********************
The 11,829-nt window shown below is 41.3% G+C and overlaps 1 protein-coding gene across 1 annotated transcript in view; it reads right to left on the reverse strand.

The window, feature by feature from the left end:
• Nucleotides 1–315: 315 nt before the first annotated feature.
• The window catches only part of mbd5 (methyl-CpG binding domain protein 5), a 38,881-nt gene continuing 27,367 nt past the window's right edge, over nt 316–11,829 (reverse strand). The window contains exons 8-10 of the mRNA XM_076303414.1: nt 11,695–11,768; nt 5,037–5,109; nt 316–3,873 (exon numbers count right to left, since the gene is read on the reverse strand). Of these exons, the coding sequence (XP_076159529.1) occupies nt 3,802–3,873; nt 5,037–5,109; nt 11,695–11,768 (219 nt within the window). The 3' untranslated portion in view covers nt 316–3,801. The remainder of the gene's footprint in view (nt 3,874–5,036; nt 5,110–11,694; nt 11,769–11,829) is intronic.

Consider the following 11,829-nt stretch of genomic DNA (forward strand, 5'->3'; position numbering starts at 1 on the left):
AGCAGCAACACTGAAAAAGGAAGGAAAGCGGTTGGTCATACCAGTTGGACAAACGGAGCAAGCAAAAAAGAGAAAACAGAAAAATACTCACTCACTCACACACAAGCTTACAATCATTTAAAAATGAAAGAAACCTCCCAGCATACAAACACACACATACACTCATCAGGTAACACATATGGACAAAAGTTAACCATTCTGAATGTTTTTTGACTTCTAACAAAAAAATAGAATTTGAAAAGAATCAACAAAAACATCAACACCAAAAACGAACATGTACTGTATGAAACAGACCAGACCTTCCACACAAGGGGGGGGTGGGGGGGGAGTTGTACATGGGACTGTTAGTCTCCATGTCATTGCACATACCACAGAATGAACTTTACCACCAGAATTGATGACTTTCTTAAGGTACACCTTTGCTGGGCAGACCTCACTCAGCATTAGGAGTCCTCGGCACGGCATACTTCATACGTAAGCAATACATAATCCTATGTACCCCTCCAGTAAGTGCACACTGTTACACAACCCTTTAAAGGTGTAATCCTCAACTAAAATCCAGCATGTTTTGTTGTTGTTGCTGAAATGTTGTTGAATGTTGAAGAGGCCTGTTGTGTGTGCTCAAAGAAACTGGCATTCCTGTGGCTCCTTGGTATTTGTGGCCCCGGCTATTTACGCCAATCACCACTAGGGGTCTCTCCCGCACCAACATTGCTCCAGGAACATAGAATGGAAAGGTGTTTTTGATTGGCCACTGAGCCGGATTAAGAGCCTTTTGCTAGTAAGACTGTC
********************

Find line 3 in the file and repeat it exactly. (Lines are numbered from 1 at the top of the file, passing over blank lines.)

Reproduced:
• Nucleotides 1–315: 315 nt before the first annotated feature.